Prohibited Transaction Treatment
The IRS might consider the action of storing IRA gold in your home as “self-dealing” and treat it as a prohibited transaction. In other words, the IRS might disqualify your account as an IRA and consider all assets in the account as distributions. Additionally, if the value of these “distributions” exceeds the basis in the IRA, your income will reflect a taxable gain, increasing your obligation.
The IRS often conducts invasive audits on home storage gold IRA owners. After the IRS finds that you have stored IRA gold in your home, it might zero in on you to determine whether you are violating other rules. Depending on what they find, these audits often result in additional penalties and fines.
What About Those Ads Promoting Home Storage Gold IRAs?
Any company promoting a home storage IRA account as a legal investment solution is likely misleading its audience.
During times of economic uncertainty, home storage gold IRA advertisements draw attention, especially from people with a low tolerance for risk. These ads tend to focus on the benefits of having complete and physical control over tangible assets. In some cases, these promotions include add-on benefits, such as a free safe that you can use to store gold and other precious metals.
Companies, such as precious metal dealers, might present a checkbook IRA as a way to store gold in your home legally. Even though this type of IRA offers various benefits, the ability to take physical possession of your IRA gold is not one of them.
The benefits of gold investment in these ads are generally accurate. Buying gold can help diversify your portfolio, and its value tends to increase as the dollar’s purchasing power declines. Gold also holds its value and is a liquid asset, which means you can easily sell it.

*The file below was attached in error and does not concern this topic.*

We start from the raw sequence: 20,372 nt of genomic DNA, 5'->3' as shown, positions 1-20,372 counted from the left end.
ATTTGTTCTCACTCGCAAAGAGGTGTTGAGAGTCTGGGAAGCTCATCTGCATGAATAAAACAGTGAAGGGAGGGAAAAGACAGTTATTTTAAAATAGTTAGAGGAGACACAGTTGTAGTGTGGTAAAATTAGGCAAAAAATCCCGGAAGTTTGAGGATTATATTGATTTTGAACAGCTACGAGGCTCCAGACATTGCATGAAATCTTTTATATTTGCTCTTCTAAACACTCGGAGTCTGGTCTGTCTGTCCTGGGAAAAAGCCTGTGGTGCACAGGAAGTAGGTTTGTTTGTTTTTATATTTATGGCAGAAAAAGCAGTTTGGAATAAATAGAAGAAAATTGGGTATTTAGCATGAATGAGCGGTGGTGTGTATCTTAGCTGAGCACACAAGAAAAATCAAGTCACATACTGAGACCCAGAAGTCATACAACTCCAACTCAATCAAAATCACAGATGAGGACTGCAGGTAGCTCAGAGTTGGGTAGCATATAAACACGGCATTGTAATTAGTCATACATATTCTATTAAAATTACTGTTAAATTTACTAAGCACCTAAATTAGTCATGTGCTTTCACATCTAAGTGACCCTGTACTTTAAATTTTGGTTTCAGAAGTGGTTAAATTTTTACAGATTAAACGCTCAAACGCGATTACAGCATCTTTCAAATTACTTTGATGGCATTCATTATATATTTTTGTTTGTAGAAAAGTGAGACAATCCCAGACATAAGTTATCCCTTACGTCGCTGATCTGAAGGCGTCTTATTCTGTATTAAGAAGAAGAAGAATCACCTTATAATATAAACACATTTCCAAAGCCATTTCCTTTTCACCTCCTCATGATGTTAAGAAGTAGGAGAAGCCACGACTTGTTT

When you see an advertisement promoting a home storage gold IRA, tread carefully. Storing your IRA gold at home might seem beneficial, but it increases your risk of a run-in with the IRS.
Legal Ways To Store Physical Gold in Your Home
If you want to store gold in your home, various legal options are available.
Establish a Legal Home Storage Gold IRA
You can legally set up a home storage gold IRA and store physical gold in your home. However, you will have to jump through many hoops, with regulatory compliance presenting the most significant challenge. The process of qualifying for and forming a legal home storage gold account is nowhere near as quick and easy as some advertisers would have you believe.
Before qualifying for a home storage gold account, the IRS requires that an applicant:
- Register a limited liability corporation (LLC) with a unique operating agreement
- Undergo detailed annual audits by a certified public accountant
- Has corporate legal counsel on retainer
- Has verifiable fiduciary experience with a reputable financial background